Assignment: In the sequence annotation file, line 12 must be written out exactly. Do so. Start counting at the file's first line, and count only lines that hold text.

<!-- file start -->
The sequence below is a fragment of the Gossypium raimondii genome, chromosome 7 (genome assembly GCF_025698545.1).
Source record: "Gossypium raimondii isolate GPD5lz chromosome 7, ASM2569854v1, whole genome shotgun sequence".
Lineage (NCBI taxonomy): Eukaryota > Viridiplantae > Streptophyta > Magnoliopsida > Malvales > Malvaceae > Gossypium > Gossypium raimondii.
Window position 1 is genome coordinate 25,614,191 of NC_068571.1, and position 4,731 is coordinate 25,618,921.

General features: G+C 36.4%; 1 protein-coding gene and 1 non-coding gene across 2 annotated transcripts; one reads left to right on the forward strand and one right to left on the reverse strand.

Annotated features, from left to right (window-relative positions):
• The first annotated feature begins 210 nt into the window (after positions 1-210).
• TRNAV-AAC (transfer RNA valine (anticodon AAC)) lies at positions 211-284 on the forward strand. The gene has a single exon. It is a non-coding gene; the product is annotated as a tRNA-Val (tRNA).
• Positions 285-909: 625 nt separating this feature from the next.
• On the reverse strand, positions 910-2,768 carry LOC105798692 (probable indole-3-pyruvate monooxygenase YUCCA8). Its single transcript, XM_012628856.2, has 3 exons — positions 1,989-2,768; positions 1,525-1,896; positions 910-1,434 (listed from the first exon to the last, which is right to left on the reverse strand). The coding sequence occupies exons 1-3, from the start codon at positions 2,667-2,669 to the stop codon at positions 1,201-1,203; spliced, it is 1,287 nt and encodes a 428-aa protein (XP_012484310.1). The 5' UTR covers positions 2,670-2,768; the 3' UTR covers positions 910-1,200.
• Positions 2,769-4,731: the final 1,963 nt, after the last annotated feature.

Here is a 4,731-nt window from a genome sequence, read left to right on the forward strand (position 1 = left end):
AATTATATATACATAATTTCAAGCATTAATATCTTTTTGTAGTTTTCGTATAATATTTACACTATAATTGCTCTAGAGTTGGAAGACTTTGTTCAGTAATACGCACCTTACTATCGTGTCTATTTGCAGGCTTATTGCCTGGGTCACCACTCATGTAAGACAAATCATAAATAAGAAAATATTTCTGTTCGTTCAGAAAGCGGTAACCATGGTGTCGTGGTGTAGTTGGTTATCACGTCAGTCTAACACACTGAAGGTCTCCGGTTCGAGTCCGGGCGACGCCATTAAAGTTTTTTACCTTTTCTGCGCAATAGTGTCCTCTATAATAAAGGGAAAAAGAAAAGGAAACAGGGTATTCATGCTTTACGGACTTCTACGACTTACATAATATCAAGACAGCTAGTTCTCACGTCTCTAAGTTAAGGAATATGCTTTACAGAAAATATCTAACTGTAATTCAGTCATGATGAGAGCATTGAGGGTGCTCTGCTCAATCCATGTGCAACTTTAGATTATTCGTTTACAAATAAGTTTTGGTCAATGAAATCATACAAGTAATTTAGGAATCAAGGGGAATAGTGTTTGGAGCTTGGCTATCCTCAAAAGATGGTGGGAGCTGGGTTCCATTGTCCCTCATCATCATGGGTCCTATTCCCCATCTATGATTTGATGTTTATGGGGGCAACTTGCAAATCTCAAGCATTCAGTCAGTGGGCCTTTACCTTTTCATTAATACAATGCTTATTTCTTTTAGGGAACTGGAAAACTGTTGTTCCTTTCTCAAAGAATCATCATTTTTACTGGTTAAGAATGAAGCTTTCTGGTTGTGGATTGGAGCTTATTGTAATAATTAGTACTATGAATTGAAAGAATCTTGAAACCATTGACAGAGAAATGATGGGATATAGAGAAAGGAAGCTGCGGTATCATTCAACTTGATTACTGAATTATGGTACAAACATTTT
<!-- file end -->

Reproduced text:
Here is a 4,731-nt window from a genome sequence, read left to right on the forward strand (position 1 = left end):